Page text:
Diabetes medication and Metabolism | 96531
International Research Journals

Diabetes medication and Metabolism


Gao Wanying*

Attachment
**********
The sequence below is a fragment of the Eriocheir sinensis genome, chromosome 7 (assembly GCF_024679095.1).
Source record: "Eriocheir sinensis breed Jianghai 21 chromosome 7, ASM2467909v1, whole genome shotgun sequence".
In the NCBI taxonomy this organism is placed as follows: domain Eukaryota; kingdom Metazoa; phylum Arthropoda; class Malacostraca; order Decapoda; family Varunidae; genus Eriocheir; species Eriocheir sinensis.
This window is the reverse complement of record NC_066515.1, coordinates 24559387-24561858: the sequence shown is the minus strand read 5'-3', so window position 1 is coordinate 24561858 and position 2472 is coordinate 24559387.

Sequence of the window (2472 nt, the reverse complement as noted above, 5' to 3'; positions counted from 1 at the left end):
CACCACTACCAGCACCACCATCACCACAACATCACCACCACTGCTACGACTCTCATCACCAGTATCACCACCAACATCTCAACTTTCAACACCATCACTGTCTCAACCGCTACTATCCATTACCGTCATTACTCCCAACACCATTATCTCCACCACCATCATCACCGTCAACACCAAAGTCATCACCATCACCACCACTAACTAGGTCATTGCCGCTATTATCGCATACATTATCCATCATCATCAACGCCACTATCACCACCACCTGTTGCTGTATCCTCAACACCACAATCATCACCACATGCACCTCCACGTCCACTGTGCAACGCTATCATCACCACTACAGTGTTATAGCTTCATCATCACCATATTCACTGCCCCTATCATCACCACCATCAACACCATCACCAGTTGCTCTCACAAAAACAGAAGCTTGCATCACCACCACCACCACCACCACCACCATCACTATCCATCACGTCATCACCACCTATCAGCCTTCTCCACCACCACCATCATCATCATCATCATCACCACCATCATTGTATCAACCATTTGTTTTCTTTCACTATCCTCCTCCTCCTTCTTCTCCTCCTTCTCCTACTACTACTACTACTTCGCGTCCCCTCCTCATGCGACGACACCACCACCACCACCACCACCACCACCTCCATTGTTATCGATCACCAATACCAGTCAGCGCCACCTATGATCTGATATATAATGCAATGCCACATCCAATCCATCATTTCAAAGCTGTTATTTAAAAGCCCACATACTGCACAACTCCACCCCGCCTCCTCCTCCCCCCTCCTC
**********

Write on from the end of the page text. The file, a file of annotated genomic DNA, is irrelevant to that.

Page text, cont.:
From a biological view, most of the processes involved in insulin resistance, which drives the pathobiology of type 2 diabetes, are reversible. This theoretically makes the disease reversible and curable by changing dietary habits and physical activity, particularly when adopted early in the disease process. Yet, this is not fully implemented and exploited in health care due to numerous obstacles. This article reviews the state of the art in all areas involved in a diabetes cure-focused therapy and discusses the scientific and technological advancements that need to be integrated into a systems approach sustainable lifestyle-based healthcare system and economy. The implementation of lifestyle as cure necessitates personalized and sustained lifestyle adaptations, which can only be established by a systems approach, including all relevant aspects. Introduction of such a systems approach in type 2 diabetes therapy not only requires a concerted action of many stakeholders but also a change in healthcare economy, with new winners and losers. A “call for action” is put forward to actually initiate this transition. The solution provided for type 2 diabetes is translatable to other lifestyle-related disorders. Metabolism is a term that refers to the complex biochemical processes that occur within an organism in order to sustain life. These processes include the conversion of food into energy, the synthesis of complex molecules, and the breakdown of waste products. Metabolism is an essential part of all living organisms, from single-celled bacteria to complex multicellular animals. The concept of metabolism dates back to the ancient Greeks, who believed that the body's metabolic processes were controlled by a balance of four bodily fluids, or "humors": blood, phlegm, yellow bile, and black bile. It wasn't until the 19th century that scientists began to study metabolism in a more systematic way, and it wasn't until the 20th century that the underlying biochemical mechanisms were fully understood.

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